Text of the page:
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Sewage
Significant technological advances have been developed and implemented to contain and treat human sewage entering streams. The problem, however, remains a significant one in most stream ecosystems.

Image showing combined stormwater outflow leaking raw sewage at Site E. This image links to a more detailed image.In the Wheeling Creek watershed, two sources of sewage input are particularly apparent. The first of these, combined sewage outflows (CSOs), affects nearly every municipality across the United States. The CSOs carry both sewage and stormwater runoff to the sewage treatment plant. During a heavy downpour, however, stormwater runoff overwhelms the sewage treatment plant. Consequently, a system of gates opens and releases the excess runoff into nearby rivers and streams. The problem occurs because sewage is mixed with stormwater that is allowed to enter rivers and streams. CSOs are major sources of sewage in watersheds that are served by sewage treatment plants. Left: Combined stormwater outflow leaking raw sewage at Site E. This CSO has since been repaired. Photo: Courtesy of Dr. Ben Stout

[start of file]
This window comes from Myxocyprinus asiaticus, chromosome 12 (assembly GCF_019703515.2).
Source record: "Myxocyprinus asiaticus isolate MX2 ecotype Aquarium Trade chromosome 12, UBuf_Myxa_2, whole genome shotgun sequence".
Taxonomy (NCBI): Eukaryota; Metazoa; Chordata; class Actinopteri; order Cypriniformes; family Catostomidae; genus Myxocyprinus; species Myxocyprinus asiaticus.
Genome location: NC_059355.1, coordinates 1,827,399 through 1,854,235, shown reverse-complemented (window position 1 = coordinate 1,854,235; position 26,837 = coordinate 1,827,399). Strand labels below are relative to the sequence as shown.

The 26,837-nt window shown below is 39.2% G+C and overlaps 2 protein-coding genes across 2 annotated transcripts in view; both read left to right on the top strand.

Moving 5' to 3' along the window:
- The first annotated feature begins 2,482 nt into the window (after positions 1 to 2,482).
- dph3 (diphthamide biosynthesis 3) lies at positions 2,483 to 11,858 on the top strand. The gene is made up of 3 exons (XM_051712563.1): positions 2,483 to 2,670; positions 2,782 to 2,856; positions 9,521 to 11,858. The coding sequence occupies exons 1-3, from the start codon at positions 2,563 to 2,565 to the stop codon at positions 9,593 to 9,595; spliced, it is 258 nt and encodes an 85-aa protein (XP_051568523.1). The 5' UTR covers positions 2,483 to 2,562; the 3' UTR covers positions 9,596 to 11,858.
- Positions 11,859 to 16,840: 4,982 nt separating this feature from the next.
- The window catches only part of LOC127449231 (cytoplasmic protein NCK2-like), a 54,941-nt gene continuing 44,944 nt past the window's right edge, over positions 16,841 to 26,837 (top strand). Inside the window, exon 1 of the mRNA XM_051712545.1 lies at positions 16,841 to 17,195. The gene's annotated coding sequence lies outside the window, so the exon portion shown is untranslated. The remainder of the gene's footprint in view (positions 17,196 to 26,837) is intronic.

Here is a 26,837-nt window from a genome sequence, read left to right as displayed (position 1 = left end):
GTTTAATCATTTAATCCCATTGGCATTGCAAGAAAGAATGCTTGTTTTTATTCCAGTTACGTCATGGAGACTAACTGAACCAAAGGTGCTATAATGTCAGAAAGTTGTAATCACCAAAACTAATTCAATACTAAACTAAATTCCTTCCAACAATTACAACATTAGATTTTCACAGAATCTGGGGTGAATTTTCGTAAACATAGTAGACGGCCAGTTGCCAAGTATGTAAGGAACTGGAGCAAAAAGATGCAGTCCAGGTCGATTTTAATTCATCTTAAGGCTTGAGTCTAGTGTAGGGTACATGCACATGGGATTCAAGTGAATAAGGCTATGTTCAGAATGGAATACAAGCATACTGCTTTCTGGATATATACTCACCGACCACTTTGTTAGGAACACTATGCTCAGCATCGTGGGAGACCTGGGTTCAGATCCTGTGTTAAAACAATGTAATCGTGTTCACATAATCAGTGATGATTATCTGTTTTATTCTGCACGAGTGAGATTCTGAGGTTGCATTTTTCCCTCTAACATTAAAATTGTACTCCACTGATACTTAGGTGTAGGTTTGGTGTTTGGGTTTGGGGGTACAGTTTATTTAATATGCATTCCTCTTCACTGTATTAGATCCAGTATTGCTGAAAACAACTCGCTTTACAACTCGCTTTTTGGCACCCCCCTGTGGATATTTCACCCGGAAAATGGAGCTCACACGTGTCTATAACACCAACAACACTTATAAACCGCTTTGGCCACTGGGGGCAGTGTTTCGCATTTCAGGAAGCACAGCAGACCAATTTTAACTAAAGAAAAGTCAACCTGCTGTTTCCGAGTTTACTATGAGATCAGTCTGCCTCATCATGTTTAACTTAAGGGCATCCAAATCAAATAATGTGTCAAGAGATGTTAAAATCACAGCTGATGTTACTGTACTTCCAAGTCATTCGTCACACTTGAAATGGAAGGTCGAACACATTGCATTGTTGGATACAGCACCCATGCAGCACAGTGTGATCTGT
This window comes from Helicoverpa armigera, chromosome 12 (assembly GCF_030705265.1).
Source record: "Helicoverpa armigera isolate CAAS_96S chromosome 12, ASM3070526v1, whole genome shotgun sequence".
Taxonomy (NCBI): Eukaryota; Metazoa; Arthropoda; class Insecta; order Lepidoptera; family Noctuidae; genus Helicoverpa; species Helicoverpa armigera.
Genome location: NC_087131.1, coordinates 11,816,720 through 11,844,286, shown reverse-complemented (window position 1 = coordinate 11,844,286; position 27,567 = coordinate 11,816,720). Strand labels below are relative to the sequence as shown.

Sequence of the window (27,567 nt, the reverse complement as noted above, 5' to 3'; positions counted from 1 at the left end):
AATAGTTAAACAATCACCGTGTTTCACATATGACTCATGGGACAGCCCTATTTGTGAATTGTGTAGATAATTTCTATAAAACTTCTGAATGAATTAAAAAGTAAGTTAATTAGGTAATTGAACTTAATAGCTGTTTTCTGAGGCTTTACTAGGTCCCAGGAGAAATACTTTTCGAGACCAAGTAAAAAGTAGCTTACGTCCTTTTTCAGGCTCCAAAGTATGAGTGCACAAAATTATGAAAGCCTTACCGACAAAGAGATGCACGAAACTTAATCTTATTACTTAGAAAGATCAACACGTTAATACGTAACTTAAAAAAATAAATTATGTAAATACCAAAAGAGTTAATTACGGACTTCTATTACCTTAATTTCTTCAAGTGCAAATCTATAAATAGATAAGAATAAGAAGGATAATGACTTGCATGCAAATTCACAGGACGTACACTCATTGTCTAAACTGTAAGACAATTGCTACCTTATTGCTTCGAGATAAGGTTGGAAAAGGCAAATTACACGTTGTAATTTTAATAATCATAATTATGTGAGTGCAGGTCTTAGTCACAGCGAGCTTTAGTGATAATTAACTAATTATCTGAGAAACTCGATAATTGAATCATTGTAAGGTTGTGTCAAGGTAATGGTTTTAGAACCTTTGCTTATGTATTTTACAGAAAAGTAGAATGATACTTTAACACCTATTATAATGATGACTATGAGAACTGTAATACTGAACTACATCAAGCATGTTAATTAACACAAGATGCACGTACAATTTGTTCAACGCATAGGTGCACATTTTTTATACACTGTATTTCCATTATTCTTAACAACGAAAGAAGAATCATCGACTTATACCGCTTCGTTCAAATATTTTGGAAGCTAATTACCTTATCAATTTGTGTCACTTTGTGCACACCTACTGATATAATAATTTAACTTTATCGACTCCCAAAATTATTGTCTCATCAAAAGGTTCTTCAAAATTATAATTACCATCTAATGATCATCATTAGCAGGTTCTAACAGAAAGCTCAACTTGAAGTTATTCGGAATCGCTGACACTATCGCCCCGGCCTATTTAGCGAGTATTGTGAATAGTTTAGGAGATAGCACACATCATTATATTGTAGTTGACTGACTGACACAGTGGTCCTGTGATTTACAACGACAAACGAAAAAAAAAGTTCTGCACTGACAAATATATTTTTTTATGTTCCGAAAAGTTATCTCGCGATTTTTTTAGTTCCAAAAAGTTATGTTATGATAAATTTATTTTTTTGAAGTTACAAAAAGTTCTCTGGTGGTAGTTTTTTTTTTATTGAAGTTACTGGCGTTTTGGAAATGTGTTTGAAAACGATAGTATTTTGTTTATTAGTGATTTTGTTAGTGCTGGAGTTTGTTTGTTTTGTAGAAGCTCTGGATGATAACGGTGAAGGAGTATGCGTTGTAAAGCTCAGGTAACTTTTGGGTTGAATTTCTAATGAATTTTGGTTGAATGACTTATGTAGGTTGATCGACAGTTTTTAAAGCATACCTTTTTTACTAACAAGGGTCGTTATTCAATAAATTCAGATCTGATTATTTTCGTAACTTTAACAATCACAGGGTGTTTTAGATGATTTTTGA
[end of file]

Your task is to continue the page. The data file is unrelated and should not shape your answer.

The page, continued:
Image showing untreated household sewage entering Little Wheeling Creek.  This image links to a more detailed image.Not all municipalities have sewage lines and sewage treatment plants. Therefore, many home owners in smaller communities and rural areas must provide their own septic systems. Some home owners have leaking septic systems and some pipe sewage directly into streams. Right: Untreated household sewage entering Little Wheeling Creek. Photo: Courtesy of Dr. Ben Stout

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